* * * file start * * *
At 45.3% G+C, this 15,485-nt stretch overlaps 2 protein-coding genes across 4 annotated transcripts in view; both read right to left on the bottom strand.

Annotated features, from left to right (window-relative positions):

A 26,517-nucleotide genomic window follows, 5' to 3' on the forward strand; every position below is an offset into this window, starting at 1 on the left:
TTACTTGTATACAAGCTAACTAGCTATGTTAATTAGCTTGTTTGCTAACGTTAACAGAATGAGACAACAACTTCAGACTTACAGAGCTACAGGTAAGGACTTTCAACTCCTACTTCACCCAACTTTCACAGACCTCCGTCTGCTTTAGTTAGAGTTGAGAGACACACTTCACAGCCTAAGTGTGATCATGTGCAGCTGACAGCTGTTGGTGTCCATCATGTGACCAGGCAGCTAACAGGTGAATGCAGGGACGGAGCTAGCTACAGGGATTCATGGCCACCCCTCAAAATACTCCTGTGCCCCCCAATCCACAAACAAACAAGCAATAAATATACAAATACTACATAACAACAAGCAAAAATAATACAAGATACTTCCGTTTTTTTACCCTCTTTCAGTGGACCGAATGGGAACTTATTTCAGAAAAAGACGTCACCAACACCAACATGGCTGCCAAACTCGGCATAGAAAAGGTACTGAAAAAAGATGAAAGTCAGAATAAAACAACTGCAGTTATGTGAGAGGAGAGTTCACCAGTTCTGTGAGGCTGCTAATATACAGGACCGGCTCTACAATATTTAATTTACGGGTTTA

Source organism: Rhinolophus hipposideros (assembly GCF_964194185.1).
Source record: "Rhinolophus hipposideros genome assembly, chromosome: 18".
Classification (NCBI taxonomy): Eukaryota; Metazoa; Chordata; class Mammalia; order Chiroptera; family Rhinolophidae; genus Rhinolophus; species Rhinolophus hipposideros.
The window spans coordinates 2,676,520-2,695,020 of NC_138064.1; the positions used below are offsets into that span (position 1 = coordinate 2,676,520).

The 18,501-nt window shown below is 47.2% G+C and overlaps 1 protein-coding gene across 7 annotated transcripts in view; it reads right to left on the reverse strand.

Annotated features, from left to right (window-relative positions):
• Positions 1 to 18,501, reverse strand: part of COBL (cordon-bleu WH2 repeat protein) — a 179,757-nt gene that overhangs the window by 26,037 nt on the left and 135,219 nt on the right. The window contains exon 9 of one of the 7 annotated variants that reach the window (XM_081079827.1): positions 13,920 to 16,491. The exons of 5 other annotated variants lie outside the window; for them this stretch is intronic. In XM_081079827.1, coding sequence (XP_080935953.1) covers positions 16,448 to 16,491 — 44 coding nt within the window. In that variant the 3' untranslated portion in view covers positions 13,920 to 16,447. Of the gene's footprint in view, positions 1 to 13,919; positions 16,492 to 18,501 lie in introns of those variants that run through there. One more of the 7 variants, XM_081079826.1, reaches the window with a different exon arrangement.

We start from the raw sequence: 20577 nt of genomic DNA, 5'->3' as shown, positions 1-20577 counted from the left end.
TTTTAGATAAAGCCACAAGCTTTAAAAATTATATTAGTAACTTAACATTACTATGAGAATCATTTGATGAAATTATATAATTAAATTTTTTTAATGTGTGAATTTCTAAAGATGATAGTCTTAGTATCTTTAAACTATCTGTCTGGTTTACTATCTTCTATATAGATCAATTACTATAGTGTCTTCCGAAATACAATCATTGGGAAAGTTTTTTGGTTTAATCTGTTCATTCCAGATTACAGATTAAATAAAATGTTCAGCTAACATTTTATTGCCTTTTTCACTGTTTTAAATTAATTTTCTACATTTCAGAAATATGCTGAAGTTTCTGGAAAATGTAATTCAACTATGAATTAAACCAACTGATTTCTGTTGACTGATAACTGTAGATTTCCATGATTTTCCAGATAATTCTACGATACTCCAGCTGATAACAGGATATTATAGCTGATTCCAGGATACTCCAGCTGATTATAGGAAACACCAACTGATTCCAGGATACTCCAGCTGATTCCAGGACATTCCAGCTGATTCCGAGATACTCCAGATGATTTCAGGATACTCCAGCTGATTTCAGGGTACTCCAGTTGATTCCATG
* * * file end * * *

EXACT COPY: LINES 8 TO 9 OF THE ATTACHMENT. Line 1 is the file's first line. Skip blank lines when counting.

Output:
The window spans coordinates 2,676,520-2,695,020 of NC_138064.1; the positions used below are offsets into that span (position 1 = coordinate 2,676,520).

The 18,501-nt window shown below is 47.2% G+C and overlaps 1 protein-coding gene across 7 annotated transcripts in view; it reads right to left on the reverse strand.